Shunnichi Kashida

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Understanding how to control cell fate is crucial in biology, medical science and engineering. In this study, we introduce a method that uses an intracellular protein as a trigger for regulating human cell fate. The ON/OFF translational switches, composed of an intracellular protein L7Ae and its binding RNA motif, regulate the expression of a desired target(More)
Naturally occurring proteins in cellular networks often share peptide motifs. These motifs have been known to play a pivotal role in protein interactions among the components of a network. However, it remains unknown how these motifs have contributed to the evolution of the protein network. Here we addressed this issue by a synthetic biology approach.(More)
The CRISPR-Cas9 system is a powerful genome-editing tool useful in a variety of biotechnology and biomedical applications. Here we developed a synthetic RNA-based, microRNA (miRNA)-responsive CRISPR-Cas9 system (miR-Cas9 switch) in which the genome editing activity of Cas9 can be modulated through endogenous miRNA signatures in mammalian cells. We created(More)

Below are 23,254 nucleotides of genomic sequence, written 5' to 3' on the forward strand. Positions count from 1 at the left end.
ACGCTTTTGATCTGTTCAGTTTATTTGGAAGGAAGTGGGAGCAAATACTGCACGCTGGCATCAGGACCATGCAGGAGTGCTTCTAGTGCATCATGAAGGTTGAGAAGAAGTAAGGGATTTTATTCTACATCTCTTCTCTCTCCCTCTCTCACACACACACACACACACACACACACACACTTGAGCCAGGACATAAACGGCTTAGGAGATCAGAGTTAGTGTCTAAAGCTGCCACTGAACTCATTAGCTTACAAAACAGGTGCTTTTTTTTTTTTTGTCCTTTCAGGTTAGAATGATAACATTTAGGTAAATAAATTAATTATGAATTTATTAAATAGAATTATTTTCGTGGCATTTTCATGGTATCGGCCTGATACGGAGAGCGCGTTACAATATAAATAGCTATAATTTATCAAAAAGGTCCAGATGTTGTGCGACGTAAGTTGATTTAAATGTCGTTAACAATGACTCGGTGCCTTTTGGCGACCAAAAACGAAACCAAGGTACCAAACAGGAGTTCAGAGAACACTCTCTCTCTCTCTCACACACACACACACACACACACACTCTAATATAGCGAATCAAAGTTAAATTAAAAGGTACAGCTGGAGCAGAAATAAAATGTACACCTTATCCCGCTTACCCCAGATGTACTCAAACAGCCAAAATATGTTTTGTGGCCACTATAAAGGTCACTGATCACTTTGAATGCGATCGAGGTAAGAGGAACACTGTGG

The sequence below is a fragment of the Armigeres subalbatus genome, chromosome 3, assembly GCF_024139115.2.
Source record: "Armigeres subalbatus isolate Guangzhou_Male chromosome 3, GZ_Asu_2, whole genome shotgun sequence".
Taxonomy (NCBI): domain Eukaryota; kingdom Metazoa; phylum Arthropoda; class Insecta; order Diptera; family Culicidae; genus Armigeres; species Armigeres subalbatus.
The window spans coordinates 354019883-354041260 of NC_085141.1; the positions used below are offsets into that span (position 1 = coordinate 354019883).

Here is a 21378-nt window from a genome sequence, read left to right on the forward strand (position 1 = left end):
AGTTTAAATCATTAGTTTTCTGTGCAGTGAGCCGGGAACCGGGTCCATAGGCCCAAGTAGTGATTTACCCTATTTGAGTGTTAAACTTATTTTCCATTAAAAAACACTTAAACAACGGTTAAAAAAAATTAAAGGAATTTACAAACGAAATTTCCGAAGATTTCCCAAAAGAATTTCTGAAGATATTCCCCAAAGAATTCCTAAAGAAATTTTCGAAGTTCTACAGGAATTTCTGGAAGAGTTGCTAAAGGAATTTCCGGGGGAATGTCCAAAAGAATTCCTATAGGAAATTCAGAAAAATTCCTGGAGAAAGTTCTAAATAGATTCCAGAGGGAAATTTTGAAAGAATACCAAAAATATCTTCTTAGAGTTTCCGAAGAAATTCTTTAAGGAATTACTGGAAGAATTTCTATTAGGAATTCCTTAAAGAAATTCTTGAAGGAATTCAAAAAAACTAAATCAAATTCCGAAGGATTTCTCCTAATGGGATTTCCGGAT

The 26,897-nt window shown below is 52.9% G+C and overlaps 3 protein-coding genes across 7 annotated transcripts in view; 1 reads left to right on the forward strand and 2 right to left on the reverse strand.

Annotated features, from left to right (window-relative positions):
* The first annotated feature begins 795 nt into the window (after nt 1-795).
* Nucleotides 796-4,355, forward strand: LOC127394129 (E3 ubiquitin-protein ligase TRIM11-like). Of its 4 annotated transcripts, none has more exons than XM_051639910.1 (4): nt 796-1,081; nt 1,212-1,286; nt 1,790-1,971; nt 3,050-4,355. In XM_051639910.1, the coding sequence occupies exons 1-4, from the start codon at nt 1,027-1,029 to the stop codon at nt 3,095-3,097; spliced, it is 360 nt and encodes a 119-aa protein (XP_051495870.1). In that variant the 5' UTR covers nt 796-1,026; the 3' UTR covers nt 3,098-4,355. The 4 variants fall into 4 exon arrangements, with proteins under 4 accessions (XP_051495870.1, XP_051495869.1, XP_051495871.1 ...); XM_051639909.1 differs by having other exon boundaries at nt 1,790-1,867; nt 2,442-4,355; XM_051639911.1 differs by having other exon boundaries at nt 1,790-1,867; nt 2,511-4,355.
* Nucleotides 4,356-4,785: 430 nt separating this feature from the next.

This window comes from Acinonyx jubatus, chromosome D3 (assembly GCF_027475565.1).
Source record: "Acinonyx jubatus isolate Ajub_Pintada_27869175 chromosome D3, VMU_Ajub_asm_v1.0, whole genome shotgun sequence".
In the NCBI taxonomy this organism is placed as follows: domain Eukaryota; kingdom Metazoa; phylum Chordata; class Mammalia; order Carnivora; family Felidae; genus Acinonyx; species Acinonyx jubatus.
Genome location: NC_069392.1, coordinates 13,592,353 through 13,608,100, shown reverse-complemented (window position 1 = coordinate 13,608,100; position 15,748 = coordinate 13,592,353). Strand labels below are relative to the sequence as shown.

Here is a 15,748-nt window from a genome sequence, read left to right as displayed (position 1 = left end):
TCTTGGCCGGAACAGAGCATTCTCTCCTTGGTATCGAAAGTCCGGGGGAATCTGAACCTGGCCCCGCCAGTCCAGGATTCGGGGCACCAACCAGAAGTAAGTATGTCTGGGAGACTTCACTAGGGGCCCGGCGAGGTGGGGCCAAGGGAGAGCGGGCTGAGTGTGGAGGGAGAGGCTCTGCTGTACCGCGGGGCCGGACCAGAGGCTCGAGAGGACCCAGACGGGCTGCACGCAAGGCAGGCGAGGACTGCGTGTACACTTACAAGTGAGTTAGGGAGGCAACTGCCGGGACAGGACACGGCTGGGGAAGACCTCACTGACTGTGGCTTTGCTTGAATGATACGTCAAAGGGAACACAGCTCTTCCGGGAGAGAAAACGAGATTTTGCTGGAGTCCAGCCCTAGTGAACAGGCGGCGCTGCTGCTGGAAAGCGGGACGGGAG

We have recently developed synthetic short hairpin RNA (shRNA) switches that respond to intracellular proteins and control the expression of target genes in mammalian cells (Kashida et al. Nucleic Acids Res 40:9369-9378, 2012; Saito et al. Nat Commun 2:160, 2011). Here, we describe a method for the three-dimensional (3D) design of a protein-responsive shRNA(More)
The three-dimensional (3D) structures of many biomacromolecules have been solved to reveal the functions of these molecules. However, these 3D structures have rarely been applied to constructing efficient molecular devices that function in living cells. Here, we demonstrate a 3D structure-based molecular design principle for constructing short hairpin RNA(More)
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